Born in 1971 in Istanbul, Pinar Selek is a Turkish writer, sociologist and activist. In exile in France after fleeing the Turkish dictatorship and prison, she tells us about her experience, her struggles and her vision of a world undergoing a process, in her own words, of “rhinocerisation.” An exclusive interview with Christian Rinaudo and Eric Mangion for Switch (on Paper).
From a “wealthy, literate and white family,” Pinar (pronounced P’nar) Selek grew up in a libertarian spirit. Her mother’s pharmacy and the family house were “group homes” where all sorts of personalities came to debate and put the world to rights. Following General Kenan Evren coming to power on 12 September 1980, her father, a lawyer, was arbitrarily imprisoned for five years. Pinar Selek spent her youth under the dictatorship. Very early on she wrote children’s stories, enrolled at the University of Ankara, but it was in the street, particularly along with the Tinerji (“solvent abusers”), that she would really learn how the world worked. These young beggars, drug abusers and small-time thugs, for the most part, welcomed her warmly. She frequented via prostitutes, Istanbul’s LGBTI community. She brought all these people together in the “Street Artists’ Workshop” which she set up with what means came to hand in 1995. This in vivo experience would continue to be the basis for her research and thinking. Her first books showed this method: Where is Turkey’s Chiapas? (1995) and Masks, Knights and Chicks. Ülker Street: A Place of Exclusion (2001). Ülker Street was, before Istanbul’s gentrification from the year 2000, the street where transsexual prostitution was centred. Pinar Selek also began to frequent Armenian and particularly Kurdish communities. She was imprisoned in her turn on 11 July 1998, accused of “belonging to an illegal organisation (in this case the PKK, The Kurdistan Workers’ Party), then of an act of terrorism. She spent two and a half years behind bars and being tortured. Even injured, she continued exploring life in prison, the rituals, actions and solidarity she discovered there. Released on bail, she had to face a trial as unjust as it was ludicrous, which is still in progress today. In 2003, she co-founded the feminist magazine Amargi, purposefully open to broader reflections such as social ecology. Threatened time and again, she reluctantly left Turkey on 7 April 2009, first of all for Germany and then France. While she found it difficult to take on her status as an exile right away, by leaving those close to her and her country she decided to write her first novels, while continuing her research in sociology as a lecturer and even passing her doctorate in Political Science in 2014. Since then, Pinar Selek has filled every day of her exile with writing, publications, travel and action, as a tireless activist for a humanity of which she chose never to despair.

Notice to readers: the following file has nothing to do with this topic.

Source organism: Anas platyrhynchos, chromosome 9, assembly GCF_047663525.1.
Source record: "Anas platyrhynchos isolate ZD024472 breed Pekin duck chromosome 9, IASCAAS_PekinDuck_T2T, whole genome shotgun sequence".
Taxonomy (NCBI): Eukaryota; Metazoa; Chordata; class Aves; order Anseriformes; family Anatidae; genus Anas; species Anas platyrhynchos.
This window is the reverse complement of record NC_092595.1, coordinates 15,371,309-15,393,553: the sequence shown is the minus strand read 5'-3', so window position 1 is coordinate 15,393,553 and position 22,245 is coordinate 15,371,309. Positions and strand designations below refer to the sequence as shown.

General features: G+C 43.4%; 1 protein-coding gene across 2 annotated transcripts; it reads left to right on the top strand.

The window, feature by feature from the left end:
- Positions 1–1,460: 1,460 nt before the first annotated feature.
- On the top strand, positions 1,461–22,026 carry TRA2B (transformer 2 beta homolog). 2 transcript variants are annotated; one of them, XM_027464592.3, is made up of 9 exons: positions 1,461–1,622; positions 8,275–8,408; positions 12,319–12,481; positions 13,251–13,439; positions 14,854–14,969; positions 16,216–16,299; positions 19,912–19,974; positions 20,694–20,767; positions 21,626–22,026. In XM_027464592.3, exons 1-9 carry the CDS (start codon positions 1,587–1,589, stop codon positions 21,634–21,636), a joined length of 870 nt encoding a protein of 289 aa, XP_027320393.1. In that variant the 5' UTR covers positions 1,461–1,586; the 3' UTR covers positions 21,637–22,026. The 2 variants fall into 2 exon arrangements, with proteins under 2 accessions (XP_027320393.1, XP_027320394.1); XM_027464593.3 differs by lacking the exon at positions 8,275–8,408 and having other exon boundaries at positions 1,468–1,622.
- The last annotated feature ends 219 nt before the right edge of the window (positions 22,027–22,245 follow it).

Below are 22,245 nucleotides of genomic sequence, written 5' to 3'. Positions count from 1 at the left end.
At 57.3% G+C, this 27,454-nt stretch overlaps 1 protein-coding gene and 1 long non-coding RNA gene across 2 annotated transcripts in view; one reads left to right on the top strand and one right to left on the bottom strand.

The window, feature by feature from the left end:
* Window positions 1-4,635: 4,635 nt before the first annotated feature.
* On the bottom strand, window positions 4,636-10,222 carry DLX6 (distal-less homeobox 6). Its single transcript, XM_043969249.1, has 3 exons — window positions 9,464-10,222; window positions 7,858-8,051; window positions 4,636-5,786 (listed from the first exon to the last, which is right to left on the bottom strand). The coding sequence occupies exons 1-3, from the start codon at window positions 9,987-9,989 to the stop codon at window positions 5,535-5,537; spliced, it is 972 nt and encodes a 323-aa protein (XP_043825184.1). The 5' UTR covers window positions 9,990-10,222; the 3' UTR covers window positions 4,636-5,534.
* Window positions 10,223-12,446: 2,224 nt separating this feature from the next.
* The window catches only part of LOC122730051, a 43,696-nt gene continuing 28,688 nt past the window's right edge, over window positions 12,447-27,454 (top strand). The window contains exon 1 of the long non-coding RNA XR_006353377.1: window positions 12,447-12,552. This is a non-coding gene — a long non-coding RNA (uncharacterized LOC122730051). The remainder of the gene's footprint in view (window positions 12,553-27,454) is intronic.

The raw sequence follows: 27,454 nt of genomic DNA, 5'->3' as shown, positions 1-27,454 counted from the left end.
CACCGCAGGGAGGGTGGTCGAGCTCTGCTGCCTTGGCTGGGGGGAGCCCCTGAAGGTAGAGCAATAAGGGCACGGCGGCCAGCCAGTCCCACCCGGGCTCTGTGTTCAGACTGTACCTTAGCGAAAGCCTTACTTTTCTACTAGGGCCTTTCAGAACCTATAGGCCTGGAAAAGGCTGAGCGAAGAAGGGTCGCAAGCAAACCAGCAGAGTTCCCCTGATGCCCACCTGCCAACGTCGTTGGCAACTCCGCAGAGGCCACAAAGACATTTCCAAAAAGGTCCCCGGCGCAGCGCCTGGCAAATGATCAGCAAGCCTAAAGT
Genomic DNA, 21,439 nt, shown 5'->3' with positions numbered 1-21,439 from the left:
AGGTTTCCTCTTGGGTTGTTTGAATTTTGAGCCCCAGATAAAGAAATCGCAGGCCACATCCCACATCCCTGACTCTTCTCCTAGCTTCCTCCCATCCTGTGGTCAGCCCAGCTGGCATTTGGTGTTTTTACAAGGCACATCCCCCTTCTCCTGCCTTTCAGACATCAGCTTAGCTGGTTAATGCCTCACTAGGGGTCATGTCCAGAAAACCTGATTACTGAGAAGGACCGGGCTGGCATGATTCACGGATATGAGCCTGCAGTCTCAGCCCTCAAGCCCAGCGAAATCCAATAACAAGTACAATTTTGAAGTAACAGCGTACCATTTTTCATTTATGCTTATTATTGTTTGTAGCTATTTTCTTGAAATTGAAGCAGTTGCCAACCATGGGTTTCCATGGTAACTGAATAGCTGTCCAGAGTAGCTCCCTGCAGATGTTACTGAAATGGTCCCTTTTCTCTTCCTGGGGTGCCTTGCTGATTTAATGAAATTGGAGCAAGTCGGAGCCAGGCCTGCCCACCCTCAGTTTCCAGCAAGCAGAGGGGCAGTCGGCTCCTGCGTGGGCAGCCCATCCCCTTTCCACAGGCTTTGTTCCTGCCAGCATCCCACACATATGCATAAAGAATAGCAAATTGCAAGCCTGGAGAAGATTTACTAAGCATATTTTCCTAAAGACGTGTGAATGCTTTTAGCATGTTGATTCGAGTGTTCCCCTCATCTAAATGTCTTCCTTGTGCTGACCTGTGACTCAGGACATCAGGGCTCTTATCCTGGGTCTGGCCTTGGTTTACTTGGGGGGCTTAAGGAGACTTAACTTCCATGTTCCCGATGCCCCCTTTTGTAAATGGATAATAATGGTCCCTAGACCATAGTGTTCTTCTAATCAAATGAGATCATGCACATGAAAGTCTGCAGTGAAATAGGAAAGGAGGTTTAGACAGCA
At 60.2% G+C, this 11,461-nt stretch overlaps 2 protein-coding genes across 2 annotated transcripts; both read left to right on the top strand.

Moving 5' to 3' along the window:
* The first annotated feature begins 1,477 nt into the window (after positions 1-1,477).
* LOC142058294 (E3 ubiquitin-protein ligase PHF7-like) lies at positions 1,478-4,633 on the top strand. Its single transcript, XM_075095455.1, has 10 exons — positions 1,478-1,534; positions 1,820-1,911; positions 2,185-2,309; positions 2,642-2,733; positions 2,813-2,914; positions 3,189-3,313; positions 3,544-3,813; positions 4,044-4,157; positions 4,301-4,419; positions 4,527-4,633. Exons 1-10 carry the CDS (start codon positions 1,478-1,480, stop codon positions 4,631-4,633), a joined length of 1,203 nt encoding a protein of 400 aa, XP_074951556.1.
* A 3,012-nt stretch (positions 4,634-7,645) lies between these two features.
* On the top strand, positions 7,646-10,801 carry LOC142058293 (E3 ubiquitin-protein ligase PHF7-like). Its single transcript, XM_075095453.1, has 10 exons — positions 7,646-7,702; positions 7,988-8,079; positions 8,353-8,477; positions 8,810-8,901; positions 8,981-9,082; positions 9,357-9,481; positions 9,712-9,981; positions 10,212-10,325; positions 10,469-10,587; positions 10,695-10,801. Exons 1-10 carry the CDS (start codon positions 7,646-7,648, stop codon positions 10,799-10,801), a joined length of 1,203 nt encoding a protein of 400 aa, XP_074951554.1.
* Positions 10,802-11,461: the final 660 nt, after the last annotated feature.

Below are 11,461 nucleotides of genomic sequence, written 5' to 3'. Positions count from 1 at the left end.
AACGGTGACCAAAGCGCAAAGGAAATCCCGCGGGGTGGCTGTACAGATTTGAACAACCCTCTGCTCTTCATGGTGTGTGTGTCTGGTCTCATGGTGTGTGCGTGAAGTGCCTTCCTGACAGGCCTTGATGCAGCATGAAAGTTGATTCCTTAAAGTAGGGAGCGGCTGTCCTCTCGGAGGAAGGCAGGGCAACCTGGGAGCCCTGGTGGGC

Podcast produced by Eddie Ladoire, Unendlichestudio
Translation by Attic
Interview translation and English voice: Audrey Chalmers